It is a testament to the abilities of the experienced Decorah adult Bald Eagle pair to pull of a successful nest every year. It is outstanding that three eggs laid can result in three eaglets fledged to fly off and begin a life of their own. What is much more likely in each and every one of the thousands of eagle nests all over North America is for two of the three to make it, or for only one of two hatchlings to make it. We humans do not see the gritty realities of circumstances that envelop to cause a death of a young bird. And we will never know why in some cases adult eagles abandon their nest. Yes, this happens too.

Keep your eye out for eagles. They will probably see you also with their superb vision. In Iowa, this winter during an annual mid-winter Bald Eagle survey, it is likely that over 5,000 will be counted. Almost every county in Iowa will have wintering bald eagles. But for sheer numbers that will be hard to miss, the big river of the Mississippi with lots of forested lands along its borders and open water below locks and dams, will act as a magnet to allow eagles to find fish to eat. Let your eyes enjoy watching eagles.

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WINTER SURVIVAL of small birds that are considered year round residents takes a lot of effort for these animals. A small bird my tip the scales at a weight of 10 to 25 grams. This is similar to how much two to five nickel coins weigh. Small birds use a number of methods to stay warm under all their feathers. First, for flocks of small birds, sticking together means there are lots of eyes looking for predators. More eyes means more time to see and defend by early flight to escape cover. Beware of Cooper’s Hawks and their kind who have to live by catching and eating other birds.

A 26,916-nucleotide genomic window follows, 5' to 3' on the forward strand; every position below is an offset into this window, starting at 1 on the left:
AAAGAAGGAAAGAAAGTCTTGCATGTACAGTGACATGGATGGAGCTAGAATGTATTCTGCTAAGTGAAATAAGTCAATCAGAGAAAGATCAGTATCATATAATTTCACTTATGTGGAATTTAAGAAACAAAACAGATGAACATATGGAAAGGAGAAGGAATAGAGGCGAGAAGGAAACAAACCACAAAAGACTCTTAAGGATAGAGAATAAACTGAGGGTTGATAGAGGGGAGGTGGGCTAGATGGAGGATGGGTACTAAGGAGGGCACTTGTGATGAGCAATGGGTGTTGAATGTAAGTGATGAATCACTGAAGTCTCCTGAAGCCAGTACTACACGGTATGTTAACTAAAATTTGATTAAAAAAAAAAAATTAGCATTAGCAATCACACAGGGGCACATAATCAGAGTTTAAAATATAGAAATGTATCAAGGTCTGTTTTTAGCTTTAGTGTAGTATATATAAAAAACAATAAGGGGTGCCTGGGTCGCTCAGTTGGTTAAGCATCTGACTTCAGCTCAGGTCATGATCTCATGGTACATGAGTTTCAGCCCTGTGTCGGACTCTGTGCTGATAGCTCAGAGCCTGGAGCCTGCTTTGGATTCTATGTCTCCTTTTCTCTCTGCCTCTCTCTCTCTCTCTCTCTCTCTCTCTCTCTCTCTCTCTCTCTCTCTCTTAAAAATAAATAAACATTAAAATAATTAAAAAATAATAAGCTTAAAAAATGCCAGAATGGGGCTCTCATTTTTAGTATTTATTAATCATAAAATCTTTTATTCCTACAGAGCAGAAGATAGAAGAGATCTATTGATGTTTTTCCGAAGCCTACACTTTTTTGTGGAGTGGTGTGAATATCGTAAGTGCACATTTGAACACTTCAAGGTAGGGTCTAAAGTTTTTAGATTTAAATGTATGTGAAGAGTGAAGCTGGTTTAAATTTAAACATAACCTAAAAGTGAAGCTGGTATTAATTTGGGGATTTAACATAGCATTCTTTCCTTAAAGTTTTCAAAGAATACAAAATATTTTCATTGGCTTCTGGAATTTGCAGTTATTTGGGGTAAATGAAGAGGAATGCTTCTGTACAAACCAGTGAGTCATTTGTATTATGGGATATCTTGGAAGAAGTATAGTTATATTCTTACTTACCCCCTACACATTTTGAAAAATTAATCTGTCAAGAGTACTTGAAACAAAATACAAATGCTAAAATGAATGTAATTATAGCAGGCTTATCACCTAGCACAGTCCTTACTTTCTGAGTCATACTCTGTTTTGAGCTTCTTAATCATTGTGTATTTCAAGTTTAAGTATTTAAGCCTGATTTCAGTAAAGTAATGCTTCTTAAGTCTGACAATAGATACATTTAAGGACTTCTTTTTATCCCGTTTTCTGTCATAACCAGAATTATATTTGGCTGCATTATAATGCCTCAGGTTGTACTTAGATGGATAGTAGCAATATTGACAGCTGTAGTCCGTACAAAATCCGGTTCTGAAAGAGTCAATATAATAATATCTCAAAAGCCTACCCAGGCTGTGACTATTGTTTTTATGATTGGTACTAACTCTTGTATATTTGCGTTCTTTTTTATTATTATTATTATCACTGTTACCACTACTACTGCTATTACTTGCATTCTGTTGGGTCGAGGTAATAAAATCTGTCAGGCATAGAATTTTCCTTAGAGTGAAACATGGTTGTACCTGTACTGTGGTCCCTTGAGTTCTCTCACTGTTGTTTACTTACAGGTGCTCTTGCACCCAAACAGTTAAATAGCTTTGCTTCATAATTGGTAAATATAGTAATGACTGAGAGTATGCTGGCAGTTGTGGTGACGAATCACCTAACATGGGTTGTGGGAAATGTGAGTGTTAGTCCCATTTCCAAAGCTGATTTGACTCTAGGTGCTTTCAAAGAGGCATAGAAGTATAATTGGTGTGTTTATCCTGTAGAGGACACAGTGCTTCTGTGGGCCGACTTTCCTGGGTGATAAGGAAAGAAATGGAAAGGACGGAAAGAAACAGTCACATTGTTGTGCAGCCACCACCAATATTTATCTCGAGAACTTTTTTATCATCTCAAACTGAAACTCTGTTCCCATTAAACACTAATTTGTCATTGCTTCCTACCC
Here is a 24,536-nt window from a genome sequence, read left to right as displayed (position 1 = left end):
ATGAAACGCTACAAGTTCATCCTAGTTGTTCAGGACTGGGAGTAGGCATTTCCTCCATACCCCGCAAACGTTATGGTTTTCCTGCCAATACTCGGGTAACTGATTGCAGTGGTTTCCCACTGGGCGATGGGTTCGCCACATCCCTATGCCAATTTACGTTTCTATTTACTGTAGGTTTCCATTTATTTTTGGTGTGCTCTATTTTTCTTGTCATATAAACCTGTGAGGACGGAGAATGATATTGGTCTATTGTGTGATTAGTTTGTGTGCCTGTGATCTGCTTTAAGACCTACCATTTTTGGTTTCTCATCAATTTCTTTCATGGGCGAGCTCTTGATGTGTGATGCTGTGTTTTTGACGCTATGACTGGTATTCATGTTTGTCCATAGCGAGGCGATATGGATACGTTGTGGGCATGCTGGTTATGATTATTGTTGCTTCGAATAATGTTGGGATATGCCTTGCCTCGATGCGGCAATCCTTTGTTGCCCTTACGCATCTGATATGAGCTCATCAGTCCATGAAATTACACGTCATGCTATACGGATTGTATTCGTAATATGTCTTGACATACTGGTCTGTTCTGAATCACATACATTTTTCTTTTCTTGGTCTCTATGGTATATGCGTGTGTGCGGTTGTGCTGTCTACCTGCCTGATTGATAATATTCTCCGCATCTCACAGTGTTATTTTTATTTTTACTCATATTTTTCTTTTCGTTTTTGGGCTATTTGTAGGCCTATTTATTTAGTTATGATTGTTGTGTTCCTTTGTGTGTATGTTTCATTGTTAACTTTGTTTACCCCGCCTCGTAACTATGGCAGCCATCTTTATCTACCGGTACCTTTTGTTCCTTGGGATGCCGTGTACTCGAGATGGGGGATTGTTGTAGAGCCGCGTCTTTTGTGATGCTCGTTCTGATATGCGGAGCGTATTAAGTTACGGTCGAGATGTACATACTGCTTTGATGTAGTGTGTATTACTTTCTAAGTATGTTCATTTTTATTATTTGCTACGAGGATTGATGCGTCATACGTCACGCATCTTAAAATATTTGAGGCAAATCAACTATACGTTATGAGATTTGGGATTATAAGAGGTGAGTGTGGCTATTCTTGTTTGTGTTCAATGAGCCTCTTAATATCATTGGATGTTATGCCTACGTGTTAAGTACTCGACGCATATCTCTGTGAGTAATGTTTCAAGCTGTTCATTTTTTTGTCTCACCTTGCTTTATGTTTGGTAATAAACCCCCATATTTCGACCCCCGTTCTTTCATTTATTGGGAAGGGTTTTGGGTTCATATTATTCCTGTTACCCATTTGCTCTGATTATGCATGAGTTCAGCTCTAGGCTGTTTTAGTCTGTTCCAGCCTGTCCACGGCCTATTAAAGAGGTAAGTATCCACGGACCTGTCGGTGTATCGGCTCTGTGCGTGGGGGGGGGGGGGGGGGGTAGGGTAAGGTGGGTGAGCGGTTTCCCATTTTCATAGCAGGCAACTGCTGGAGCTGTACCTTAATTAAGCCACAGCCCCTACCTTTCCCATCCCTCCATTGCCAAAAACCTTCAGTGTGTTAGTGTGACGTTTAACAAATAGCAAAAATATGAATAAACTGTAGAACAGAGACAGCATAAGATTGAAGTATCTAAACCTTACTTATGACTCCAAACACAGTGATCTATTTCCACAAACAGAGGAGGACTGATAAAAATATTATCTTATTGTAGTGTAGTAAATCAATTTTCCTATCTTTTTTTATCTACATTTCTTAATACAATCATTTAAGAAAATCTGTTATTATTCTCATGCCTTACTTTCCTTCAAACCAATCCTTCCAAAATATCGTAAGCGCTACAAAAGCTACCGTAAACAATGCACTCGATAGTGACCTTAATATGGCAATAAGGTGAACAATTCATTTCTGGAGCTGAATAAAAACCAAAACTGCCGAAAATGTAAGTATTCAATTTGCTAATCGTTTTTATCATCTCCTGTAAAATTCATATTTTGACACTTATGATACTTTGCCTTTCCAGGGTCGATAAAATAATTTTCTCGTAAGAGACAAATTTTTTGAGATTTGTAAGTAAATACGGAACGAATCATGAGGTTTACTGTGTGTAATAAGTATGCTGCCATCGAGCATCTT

Second, small birds need to eat as much as possible, preferably the heaviest, fattiest foods such as black-oil sunflower and suet. Food is fuel for the gas tank of these little critters. Third, after good meals that fill up the tank, they will fluff up their feathers to trap warm air next to the skin, and then sit still to conserve energy. Food plus feathers equals warmth. Which bring us to point number four; Stay out of the wind by getting behind a thick branch, or hiding places at the bases of tall grasses. Any sunshine filtering into these places also helps warm the air a bit. Lastly, natural cavities in hollow tree trunks or branches work like mini bed rooms. Old woodpecker holes serve this purpose. Some small birds like chickadees lower their body temperature at night which is an energy saving technique.

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DEER harvests numbers in Marshall County for the 2017-18 seasons shows that 257 doe deer were taken, 354 antlered bucks, 43 button bucks and three bucks with shed antlers. “Sheds” is the term used for buck deer that lost their antlers earlier than normal. To the hunter they would appear to be a doe deer. This is always a small number in comparison to the big picture. Total deer hunter take was 657. Just six doe deer were taken inside the Marshalltown City limits by archers. The statewide total deer kill was about 105, 900 (plus or minus) or about 25 percent of the estimated statewide population prior to any deer seasons.

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Next week we will, if there are no clouds to hide it, a BLUE MOON on Jan. 30. A blue moon is the term used for the second full moon in a one month period of time. And it can also be called a SUPER MOON. Look for old impact craters on the moon’s surface from past asteroid collisions. Binoculars or telescopes are an immense help to see details of the moon’s surface.


Garry Brandenburg is a graduate of Iowa State University with BS degree in Fish & Wildlife Biology. He is the retired director of the Marshall County Conservation Board. Contact him at PO Box 96, Albion, IA 50005.